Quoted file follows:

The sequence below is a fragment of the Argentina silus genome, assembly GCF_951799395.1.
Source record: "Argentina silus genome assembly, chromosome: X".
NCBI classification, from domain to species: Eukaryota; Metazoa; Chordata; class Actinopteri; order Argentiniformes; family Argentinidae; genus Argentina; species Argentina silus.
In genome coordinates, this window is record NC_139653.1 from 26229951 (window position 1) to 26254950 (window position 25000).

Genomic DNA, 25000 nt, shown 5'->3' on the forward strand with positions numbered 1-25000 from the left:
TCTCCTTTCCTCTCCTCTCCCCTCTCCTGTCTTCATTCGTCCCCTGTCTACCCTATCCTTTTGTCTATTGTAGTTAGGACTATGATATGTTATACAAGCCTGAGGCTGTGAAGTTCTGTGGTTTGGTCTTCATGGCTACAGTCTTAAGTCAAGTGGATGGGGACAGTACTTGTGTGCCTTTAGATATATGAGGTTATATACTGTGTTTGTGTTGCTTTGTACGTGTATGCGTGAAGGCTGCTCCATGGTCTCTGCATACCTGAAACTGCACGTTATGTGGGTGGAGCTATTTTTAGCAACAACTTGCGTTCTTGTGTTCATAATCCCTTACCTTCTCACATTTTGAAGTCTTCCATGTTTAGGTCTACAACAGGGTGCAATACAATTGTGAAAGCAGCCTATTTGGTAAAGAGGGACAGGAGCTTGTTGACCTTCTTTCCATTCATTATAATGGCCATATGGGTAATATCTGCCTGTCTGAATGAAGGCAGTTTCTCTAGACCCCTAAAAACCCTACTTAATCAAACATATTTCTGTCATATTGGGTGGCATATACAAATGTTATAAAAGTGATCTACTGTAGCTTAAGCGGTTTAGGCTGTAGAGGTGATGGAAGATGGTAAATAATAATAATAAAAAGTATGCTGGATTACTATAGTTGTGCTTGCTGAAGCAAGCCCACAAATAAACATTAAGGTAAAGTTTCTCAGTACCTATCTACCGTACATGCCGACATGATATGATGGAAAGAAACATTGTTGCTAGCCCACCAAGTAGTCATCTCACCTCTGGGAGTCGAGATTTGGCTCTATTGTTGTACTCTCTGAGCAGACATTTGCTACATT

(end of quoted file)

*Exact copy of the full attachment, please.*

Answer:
The sequence below is a fragment of the Argentina silus genome, assembly GCF_951799395.1.
Source record: "Argentina silus genome assembly, chromosome: X".
NCBI classification, from domain to species: Eukaryota; Metazoa; Chordata; class Actinopteri; order Argentiniformes; family Argentinidae; genus Argentina; species Argentina silus.
In genome coordinates, this window is record NC_139653.1 from 26229951 (window position 1) to 26254950 (window position 25000).

Genomic DNA, 25000 nt, shown 5'->3' on the forward strand with positions numbered 1-25000 from the left:
TCTCCTTTCCTCTCCTCTCCCCTCTCCTGTCTTCATTCGTCCCCTGTCTACCCTATCCTTTTGTCTATTGTAGTTAGGACTATGATATGTTATACAAGCCTGAGGCTGTGAAGTTCTGTGGTTTGGTCTTCATGGCTACAGTCTTAAGTCAAGTGGATGGGGACAGTACTTGTGTGCCTTTAGATATATGAGGTTATATACTGTGTTTGTGTTGCTTTGTACGTGTATGCGTGAAGGCTGCTCCATGGTCTCTGCATACCTGAAACTGCACGTTATGTGGGTGGAGCTATTTTTAGCAACAACTTGCGTTCTTGTGTTCATAATCCCTTACCTTCTCACATTTTGAAGTCTTCCATGTTTAGGTCTACAACAGGGTGCAATACAATTGTGAAAGCAGCCTATTTGGTAAAGAGGGACAGGAGCTTGTTGACCTTCTTTCCATTCATTATAATGGCCATATGGGTAATATCTGCCTGTCTGAATGAAGGCAGTTTCTCTAGACCCCTAAAAACCCTACTTAATCAAACATATTTCTGTCATATTGGGTGGCATATACAAATGTTATAAAAGTGATCTACTGTAGCTTAAGCGGTTTAGGCTGTAGAGGTGATGGAAGATGGTAAATAATAATAATAAAAAGTATGCTGGATTACTATAGTTGTGCTTGCTGAAGCAAGCCCACAAATAAACATTAAGGTAAAGTTTCTCAGTACCTATCTACCGTACATGCCGACATGATATGATGGAAAGAAACATTGTTGCTAGCCCACCAAGTAGTCATCTCACCTCTGGGAGTCGAGATTTGGCTCTATTGTTGTACTCTCTGAGCAGACATTTGCTACATT